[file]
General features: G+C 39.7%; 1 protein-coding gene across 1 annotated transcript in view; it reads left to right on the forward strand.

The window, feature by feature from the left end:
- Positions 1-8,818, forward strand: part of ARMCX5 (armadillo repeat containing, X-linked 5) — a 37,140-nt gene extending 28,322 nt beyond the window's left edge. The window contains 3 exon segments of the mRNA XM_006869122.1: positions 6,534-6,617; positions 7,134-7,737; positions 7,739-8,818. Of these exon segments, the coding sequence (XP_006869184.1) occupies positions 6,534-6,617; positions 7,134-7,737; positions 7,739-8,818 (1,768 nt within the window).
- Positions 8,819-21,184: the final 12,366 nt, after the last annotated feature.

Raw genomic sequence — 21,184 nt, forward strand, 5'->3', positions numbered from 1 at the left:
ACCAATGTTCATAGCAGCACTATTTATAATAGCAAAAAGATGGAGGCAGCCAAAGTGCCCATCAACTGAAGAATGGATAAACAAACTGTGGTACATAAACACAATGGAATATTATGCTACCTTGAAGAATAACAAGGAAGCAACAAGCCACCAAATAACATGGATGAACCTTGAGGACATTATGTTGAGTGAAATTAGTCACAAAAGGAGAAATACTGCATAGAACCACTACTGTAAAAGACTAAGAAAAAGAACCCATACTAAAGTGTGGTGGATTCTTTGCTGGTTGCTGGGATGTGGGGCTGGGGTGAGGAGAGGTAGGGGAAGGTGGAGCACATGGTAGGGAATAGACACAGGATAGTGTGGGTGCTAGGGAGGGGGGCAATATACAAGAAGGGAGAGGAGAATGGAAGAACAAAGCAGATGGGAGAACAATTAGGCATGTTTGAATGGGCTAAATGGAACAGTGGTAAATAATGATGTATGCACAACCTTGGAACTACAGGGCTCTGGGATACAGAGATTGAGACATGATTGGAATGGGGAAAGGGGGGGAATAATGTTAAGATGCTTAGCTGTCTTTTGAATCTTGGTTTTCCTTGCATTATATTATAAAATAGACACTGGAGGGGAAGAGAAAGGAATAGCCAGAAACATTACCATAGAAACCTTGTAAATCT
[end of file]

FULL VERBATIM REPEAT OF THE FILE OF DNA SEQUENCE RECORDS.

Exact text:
General features: G+C 39.7%; 1 protein-coding gene across 1 annotated transcript in view; it reads left to right on the forward strand.

The window, feature by feature from the left end:
- Positions 1-8,818, forward strand: part of ARMCX5 (armadillo repeat containing, X-linked 5) — a 37,140-nt gene extending 28,322 nt beyond the window's left edge. The window contains 3 exon segments of the mRNA XM_006869122.1: positions 6,534-6,617; positions 7,134-7,737; positions 7,739-8,818. Of these exon segments, the coding sequence (XP_006869184.1) occupies positions 6,534-6,617; positions 7,134-7,737; positions 7,739-8,818 (1,768 nt within the window).
- Positions 8,819-21,184: the final 12,366 nt, after the last annotated feature.

Raw genomic sequence — 21,184 nt, forward strand, 5'->3', positions numbered from 1 at the left:
ACCAATGTTCATAGCAGCACTATTTATAATAGCAAAAAGATGGAGGCAGCCAAAGTGCCCATCAACTGAAGAATGGATAAACAAACTGTGGTACATAAACACAATGGAATATTATGCTACCTTGAAGAATAACAAGGAAGCAACAAGCCACCAAATAACATGGATGAACCTTGAGGACATTATGTTGAGTGAAATTAGTCACAAAAGGAGAAATACTGCATAGAACCACTACTGTAAAAGACTAAGAAAAAGAACCCATACTAAAGTGTGGTGGATTCTTTGCTGGTTGCTGGGATGTGGGGCTGGGGTGAGGAGAGGTAGGGGAAGGTGGAGCACATGGTAGGGAATAGACACAGGATAGTGTGGGTGCTAGGGAGGGGGGCAATATACAAGAAGGGAGAGGAGAATGGAAGAACAAAGCAGATGGGAGAACAATTAGGCATGTTTGAATGGGCTAAATGGAACAGTGGTAAATAATGATGTATGCACAACCTTGGAACTACAGGGCTCTGGGATACAGAGATTGAGACATGATTGGAATGGGGAAAGGGGGGGAATAATGTTAAGATGCTTAGCTGTCTTTTGAATCTTGGTTTTCCTTGCATTATATTATAAAATAGACACTGGAGGGGAAGAGAAAGGAATAGCCAGAAACATTACCATAGAAACCTTGTAAATCT